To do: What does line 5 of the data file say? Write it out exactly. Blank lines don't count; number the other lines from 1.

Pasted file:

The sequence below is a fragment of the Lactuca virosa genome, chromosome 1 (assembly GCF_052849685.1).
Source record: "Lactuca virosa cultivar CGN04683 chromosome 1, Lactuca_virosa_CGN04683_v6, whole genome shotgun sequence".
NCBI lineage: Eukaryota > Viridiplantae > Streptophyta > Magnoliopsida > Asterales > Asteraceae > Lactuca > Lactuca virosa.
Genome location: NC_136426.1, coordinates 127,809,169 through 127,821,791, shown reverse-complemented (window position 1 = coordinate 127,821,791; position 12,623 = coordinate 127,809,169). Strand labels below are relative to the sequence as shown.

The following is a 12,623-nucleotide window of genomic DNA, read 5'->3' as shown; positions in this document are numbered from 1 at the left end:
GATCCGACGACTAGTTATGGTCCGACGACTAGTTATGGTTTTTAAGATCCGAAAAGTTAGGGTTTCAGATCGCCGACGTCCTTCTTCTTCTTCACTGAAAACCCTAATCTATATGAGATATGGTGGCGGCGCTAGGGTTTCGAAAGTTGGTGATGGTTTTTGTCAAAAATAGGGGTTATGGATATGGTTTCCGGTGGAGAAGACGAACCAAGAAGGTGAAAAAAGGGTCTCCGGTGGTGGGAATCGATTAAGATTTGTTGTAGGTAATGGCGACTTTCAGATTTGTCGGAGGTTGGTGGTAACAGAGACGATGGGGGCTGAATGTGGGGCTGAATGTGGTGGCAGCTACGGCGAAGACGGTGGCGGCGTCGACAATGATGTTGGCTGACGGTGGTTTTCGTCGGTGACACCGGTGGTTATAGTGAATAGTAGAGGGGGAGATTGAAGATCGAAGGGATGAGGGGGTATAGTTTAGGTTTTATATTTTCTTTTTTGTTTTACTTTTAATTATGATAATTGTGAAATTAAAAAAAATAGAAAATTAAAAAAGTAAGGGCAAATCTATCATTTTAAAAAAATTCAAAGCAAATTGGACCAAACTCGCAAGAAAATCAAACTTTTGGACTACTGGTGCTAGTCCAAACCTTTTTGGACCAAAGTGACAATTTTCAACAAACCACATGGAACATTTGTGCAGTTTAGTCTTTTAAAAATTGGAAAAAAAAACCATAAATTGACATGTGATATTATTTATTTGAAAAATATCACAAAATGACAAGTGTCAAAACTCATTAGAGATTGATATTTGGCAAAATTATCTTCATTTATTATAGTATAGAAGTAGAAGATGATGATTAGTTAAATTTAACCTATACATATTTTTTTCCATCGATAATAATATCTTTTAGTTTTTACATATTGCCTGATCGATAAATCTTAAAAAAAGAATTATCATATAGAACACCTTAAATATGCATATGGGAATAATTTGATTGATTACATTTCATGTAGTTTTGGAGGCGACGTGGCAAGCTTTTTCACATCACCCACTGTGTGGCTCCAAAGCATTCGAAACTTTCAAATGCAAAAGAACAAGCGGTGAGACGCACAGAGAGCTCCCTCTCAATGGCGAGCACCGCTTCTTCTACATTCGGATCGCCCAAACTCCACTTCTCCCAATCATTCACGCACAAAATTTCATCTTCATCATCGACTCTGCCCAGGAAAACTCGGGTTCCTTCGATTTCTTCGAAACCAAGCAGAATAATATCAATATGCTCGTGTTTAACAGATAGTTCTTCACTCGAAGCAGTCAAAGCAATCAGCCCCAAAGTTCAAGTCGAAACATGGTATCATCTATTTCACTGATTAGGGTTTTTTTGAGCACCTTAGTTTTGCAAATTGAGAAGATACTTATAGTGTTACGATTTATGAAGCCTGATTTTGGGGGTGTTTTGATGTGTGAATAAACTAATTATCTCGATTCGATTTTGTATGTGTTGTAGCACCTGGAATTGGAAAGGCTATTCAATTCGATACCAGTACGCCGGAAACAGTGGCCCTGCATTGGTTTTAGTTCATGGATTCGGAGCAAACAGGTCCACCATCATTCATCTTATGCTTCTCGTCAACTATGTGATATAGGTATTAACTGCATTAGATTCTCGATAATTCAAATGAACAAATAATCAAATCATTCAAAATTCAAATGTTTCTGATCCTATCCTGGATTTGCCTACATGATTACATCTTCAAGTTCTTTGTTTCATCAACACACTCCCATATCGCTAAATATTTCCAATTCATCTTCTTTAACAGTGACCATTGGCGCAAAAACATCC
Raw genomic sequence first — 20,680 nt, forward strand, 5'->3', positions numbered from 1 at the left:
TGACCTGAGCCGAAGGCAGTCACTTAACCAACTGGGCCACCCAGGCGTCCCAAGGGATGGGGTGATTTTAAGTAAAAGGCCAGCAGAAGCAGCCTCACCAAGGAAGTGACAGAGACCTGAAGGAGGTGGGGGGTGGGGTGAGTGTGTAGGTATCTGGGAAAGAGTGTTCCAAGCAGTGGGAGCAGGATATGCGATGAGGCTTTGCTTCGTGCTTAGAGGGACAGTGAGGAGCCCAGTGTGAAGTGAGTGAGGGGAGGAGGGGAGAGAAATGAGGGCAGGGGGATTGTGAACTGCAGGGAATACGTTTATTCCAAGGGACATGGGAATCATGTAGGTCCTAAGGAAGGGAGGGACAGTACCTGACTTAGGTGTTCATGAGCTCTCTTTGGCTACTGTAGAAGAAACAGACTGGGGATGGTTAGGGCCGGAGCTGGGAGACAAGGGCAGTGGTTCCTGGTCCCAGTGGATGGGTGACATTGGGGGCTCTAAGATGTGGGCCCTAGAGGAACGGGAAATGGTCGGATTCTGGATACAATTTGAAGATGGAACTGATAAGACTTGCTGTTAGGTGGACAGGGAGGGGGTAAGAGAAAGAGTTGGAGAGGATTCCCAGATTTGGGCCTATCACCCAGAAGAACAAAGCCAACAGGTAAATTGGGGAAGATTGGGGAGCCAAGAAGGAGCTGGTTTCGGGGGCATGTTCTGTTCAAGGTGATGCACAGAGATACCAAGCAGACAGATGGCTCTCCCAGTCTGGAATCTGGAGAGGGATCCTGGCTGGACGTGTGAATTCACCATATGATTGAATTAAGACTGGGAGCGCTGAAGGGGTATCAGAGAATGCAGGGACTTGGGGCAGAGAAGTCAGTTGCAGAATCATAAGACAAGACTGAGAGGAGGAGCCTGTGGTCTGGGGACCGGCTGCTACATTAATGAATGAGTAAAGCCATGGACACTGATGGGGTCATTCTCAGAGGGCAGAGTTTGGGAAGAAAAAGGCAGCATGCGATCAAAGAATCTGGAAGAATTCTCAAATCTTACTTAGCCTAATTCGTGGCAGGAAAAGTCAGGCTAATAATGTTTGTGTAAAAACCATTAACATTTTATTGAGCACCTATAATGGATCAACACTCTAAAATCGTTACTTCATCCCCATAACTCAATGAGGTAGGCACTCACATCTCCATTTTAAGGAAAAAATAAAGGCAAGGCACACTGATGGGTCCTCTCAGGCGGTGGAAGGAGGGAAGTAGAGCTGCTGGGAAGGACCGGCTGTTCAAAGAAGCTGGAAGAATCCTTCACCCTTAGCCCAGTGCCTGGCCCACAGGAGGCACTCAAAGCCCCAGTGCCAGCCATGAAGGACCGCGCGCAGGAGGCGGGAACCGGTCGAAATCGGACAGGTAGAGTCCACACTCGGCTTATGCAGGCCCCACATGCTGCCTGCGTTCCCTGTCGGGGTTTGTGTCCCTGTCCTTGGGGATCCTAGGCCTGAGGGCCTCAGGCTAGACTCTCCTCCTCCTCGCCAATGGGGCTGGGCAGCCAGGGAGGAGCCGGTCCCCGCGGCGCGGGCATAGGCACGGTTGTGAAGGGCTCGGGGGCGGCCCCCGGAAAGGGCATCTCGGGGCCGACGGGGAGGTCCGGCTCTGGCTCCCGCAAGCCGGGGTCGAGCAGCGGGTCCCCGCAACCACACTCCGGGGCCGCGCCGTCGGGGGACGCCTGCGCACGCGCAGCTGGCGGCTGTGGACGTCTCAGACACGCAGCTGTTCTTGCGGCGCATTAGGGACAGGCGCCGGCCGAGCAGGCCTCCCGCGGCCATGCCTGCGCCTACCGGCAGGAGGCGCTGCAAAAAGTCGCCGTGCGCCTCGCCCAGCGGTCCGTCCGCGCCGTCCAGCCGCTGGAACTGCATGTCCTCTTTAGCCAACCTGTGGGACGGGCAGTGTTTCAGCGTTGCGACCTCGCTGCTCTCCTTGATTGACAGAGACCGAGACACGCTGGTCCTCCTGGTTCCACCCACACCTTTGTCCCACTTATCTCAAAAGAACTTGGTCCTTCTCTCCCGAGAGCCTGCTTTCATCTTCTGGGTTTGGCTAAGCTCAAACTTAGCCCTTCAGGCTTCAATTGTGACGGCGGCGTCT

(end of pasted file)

The following is a 12,623-nucleotide window of genomic DNA, read 5'->3' as shown; positions in this document are numbered from 1 at the left end: